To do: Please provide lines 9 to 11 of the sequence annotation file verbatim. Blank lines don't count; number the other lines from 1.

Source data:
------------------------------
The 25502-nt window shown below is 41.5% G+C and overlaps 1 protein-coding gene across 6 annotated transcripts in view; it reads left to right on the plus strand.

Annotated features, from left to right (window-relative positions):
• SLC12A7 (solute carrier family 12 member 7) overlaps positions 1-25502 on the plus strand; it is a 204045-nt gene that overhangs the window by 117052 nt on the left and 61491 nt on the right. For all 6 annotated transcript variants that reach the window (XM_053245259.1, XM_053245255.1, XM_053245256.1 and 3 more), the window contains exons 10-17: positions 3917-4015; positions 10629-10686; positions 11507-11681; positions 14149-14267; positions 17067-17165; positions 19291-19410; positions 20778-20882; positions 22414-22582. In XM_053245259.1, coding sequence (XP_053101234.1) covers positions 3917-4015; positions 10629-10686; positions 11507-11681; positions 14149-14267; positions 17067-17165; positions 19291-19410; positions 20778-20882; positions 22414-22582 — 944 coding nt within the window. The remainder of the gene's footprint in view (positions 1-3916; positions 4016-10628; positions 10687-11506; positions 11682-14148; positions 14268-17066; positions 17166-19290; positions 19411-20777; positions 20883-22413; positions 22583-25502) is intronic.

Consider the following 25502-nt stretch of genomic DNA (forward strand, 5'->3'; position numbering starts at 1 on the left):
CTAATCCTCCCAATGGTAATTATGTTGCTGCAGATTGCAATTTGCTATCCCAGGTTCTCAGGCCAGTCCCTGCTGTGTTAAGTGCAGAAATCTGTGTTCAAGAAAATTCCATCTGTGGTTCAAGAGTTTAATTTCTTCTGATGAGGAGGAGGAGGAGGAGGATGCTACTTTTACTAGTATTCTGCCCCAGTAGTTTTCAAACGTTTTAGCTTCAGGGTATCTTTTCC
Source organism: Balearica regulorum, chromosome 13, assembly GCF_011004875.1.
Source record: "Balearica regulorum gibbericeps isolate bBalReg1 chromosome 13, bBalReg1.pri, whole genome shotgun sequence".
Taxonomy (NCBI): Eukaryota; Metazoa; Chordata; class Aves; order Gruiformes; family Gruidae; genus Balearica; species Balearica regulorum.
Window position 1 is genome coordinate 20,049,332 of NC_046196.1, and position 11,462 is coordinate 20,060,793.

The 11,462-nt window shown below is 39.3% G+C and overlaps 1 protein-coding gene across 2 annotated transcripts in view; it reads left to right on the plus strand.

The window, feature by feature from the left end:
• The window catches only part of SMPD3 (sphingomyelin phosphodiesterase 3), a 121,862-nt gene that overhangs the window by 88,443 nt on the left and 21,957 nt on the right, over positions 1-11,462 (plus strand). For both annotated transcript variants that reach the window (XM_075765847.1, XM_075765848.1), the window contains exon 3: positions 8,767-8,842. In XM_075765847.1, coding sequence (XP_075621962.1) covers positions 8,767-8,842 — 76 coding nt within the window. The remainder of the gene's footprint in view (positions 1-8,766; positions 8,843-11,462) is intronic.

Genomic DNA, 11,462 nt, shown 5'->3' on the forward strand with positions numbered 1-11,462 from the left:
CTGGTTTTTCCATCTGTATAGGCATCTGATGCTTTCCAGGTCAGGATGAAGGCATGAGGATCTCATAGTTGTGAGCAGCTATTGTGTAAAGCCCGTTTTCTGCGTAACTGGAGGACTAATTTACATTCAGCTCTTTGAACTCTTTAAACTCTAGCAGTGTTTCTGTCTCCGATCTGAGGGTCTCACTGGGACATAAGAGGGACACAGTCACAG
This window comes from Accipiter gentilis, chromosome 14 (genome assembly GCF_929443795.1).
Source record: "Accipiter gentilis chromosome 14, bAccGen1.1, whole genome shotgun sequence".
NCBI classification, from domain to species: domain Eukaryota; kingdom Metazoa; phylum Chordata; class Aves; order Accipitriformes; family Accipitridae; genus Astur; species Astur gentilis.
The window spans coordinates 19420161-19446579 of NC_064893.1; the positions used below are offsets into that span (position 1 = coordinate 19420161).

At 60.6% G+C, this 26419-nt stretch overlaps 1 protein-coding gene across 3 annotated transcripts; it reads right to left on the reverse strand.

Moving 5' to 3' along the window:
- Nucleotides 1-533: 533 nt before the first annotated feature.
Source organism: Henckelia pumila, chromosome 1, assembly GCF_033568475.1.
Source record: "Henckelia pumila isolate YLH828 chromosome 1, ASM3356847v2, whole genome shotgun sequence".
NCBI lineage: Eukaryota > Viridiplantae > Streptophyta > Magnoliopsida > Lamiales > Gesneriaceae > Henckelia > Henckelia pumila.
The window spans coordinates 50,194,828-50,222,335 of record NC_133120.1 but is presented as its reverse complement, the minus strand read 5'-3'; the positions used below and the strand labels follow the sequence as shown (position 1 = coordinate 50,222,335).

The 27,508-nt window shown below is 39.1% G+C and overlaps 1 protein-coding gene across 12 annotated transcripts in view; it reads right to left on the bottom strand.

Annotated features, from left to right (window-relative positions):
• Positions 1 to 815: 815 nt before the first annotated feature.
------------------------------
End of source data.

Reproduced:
Window position 1 is genome coordinate 20,049,332 of NC_046196.1, and position 11,462 is coordinate 20,060,793.

The 11,462-nt window shown below is 39.3% G+C and overlaps 1 protein-coding gene across 2 annotated transcripts in view; it reads left to right on the plus strand.

The window, feature by feature from the left end: